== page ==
Tickets for Literary Arts' Oregon Book Awards sold out early, and there was an expectant air as people filed into Portland Art Museum's Fields Ballroom last Friday evening. Not only is great writing happening in Oregon, the event seemed to convey, but more Oregonians are paying attention.

But inside, the ballroom said something different. First, it said that if this was the Oregon literary world's annual place to see and be seen, it was for an older, established generation. Second, the ballroom itself, elegant but reminiscent of a convention-center hall, reminded: This was an awards ceremony. It would drag a bit, with its administrative roll call of winners, and liven up only afterward, when drinks were served.

Adding to the event's decorum was emcee Barry Lopez (National Book Award and two-time Oregon Book Award winner), with his sonorous, authoritative voice. Setting the evening's theme of community, Lopez emphasized in his introduction that although we select individuals for awards, their achievements contribute to our entire community.

Some of those individual winners were: in poetry, Dorianne Laux for Facts About the Moon (Norton); and in fiction, Justin Tussing for his first novel The Best People in the World (Harper Collins). In short fiction, Gina Ochsner received the award for People I Wanted to Be (Houghton Mifflin/Mariner Books), and in general nonfiction, Andrew Bernstein for Modern Passings: Death Rites, Politics, and Social Change in Imperial Japan (University of Hawai'i Press). George W. Aguilar Sr. a 76-year-old member of the Confederated Tribes of Warm Springs, received the creative nonfiction award for his first book, When the River Ran Wild! Indian Traditions on the Mid-Columbia and the Warm Springs Reservation (Oregon Historical Society/University of Washington Press).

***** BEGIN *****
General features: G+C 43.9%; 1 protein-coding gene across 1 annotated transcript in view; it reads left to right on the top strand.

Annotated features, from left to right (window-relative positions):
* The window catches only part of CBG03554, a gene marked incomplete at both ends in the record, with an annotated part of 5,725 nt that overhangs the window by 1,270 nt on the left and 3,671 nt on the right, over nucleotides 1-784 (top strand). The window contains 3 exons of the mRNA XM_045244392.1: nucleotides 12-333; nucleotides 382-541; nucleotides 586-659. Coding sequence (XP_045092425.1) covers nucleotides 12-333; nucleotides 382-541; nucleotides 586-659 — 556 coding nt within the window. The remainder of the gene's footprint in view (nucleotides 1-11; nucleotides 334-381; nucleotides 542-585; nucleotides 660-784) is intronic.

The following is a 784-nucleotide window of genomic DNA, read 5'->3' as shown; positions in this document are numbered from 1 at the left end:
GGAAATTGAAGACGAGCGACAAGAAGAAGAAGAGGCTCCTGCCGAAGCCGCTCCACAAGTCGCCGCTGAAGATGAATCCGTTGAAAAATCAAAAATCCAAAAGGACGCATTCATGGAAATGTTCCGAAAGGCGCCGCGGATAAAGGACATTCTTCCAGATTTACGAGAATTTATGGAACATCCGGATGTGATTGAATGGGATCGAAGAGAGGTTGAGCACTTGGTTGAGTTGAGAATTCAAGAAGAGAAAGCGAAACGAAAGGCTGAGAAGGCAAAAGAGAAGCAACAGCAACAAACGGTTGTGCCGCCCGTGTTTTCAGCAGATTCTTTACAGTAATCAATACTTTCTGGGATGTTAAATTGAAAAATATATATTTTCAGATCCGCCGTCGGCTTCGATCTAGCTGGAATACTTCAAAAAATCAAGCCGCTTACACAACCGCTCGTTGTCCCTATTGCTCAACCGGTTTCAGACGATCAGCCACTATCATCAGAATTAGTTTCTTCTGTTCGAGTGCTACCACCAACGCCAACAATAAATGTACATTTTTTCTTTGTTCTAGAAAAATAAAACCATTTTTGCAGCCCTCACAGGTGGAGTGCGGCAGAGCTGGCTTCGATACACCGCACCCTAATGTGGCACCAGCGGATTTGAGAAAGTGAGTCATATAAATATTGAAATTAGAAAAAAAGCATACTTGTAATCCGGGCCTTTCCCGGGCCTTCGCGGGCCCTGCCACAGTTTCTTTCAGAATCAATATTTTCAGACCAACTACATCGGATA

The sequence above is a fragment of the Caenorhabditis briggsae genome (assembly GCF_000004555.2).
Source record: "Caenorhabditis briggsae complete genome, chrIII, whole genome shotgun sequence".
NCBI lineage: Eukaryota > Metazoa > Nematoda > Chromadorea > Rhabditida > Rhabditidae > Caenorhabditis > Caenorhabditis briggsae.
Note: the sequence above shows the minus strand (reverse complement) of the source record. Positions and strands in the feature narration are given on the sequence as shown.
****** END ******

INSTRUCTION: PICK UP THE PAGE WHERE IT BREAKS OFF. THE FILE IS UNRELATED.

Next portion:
The Oregon Book Awards also celebrated its 20th anniversary on Friday, infusing the evening with a nostalgia for earlier days, when Oregon's writing community was composed of legends like William Stafford and Ken Kesey. This year one of those legends, Ursula K. Le Guin, received a C.E.S. Wood Distinguished Writer Award. In a refreshing twist, she concluded her acceptance speech looking to the future rather than the past, wanting to honor "someone who's always being told to do something," she said—and that "was the kid with her nose in a book."

She's right to acknowledge young readers. Our next generation of writers will come from them. Through its awards, fellowships and special programs, Literary Arts has provided Oregon writers with much needed support. But it's not all we need. Oregon is changing, and our writing community must continue to make a new history, to produce and maintain the diverse writers we have.

For a complete listing of winners, visit